Story: 10/10
Now, this story is original. I have never played a game where lighthouses were involved in the game. Basically as said before, three mysterious people run off with magical elemental stones in order to light the lighthouses to unleash the golden power of alchemy on the hills of Vale at the top of Sol Sanctum where the beacons of powerful light will coalesce. Of course, the Wise One along with the village elders have asked that you stop these people from that action as this will bring the world into chaos. And besides this, you need to save Jenna who has be kidnapped by these supposedly evildoers. The story has many twists and turns that make the plot dark and mysterious. The main character, you (Isaac), is a rather silent guy who imposes the feeling of omniscience. You join up with two other characters that add more interesting elements to the story throughout and until the end of this game and onto the following sequel. With the aid of the Djinn and various other allies throughout the land of Angara, you follow the land and its perils to save the world from a foreboding doom. Besides the main quest, you also have relative minor sidequests, such as helping people out who are defenseless or who cannot muster the power to conquer without the aid of psynergy and the mysterious powers of Vale. Of course, you try to level up as much as you can, attempt to encounter all the Djinn – twenty-eight in total, seven of each element, perform all the summons, try all the possible Djinn combinations for the ultimate class combination, and collect the weapons and items that will prove useful as you transfer this game over to its sequel. The only annoying part of the story was thwarting the mysterious guys on one of the lighthouse only to find that the game was over, and that it was to be continued. Of course, at first I thought it was a money racket, but after the release of the second game, despite it possibly being a money racket, I found the story well scribed.

Now besides the original story, the story continues to grow larger, more mysterious, and more epic. No longer are you confined to the continent of Angara, but to the ends of the world where the great Gaia Falls loom. Felix, along with Sheba, Jenna, and future party member Pier, make up this new company with Felix taking the place of Isaac as the silent one. You learn that the lighthouses are the only way to save the world and a town that is nearing the consuming falls. The sidequests on your journey to that ultimate goal continue to enlarge this plot, and there is no need to describe this game with words: buy the game.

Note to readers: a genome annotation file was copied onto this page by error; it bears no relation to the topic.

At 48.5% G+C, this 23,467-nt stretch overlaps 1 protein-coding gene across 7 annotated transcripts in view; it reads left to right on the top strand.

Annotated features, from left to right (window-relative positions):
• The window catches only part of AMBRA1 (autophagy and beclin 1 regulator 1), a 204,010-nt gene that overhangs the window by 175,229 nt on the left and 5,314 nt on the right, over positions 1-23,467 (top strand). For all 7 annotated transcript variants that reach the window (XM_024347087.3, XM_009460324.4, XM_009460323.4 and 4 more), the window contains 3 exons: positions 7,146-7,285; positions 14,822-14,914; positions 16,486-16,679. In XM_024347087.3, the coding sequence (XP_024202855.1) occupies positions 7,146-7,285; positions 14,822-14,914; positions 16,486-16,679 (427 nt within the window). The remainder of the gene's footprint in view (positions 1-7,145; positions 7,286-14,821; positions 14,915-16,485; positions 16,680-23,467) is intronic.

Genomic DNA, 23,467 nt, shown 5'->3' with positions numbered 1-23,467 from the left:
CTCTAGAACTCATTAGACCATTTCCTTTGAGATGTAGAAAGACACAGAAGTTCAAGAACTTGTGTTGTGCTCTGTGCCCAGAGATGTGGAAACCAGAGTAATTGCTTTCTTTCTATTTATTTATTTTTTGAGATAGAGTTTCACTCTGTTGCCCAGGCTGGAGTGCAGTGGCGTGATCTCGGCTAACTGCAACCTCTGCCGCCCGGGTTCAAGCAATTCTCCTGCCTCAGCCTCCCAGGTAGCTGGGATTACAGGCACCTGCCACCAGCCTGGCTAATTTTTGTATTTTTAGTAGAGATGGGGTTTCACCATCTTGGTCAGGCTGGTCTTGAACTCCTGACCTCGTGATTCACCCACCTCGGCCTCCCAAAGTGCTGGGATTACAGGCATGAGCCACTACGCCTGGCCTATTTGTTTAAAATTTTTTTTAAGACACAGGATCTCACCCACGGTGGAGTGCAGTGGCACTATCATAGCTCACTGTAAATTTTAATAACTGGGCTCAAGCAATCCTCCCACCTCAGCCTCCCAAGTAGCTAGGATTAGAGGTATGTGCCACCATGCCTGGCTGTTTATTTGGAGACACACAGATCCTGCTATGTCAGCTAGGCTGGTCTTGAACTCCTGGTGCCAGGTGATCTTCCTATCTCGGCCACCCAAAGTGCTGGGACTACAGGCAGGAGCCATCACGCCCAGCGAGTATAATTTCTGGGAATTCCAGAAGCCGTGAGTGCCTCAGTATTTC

Graphics: 10/10
Simply outstanding. The game designers have taken the Gameboy Advance and the portable era to a totally new level. The full capabilities of the Gameboy Advance have been totally used. The battle scenes are blazon with 3D simulation graphics, the special abilities that the weapons release are unbelievable, some of the psynergy moves are so wonderful that you keep doing them over and over again, the Djinn attacks possess their own graphical abilities, and finally the SUMMONS ARE BREATHTAKING! Judgement, Meteor, Atlantis, just to name some totally stunned me when I used them for the first time. The pixels are polished, the graphics are sheer bliss. And to blow my mind even worse, the sequel to this possesses battle graphics that surpass these delectable graphics. Not only do we have the original graphical summons, but also summons far superior to them such as Iris, Catastrophe, Cataclysm and much more. Even the weapons that let out a summoning cry such as the Soul Blade truly amaze the eyes for a portable system. Now then, besides battle scenes, the world map, though just a world map, despite its importance has been nicely done as well with rivers looking like rivers, mountains curved correctly, snow prints appearing where you tracked through, and the nicely detailed sprite images of towns and other monumental areas that you approach on your journey. And while you venture throughout the towns, the detail of the ground and the structures truly leaves in-town graphics such as those of Pokemon on the Gameboy Advance and other noteworthy RPGs on this system way behind in the dust. And to put other games to shame, this game contains an opening cinematic that truly demonstrates portable's capabilities with the Venus Lighthouse shown in a dusky scene as a seagull drifts in the wind. Sheer delightful.

Sound: 10/10
Finally, there is a game that lacks the dull and droning music of the expected portable games. No longer does the music sound purely slapped together keyboard music, but a melodic mix of several instruments. The music never gets boring and truly I enjoy keeping the volume up to the maximum in order to hear all the different blends of music. And besides this, in the exhibition mode, you can walk over to the lady sitting in the bottom-left corner of the building and talk to her hold your R button in order for her to become a jukebox and you can play the innumerable amount of songs that you enjoy listening to – some more than other. Now in Golden Sun: The Lost Age, the lady jukebox possesses all the music entrees from Golden Sun and Golden Sun: The Lost Age for continued non-boring mixes. Of all the music in the Golden Sun series, my favorite in the 97 songs is the Credits song.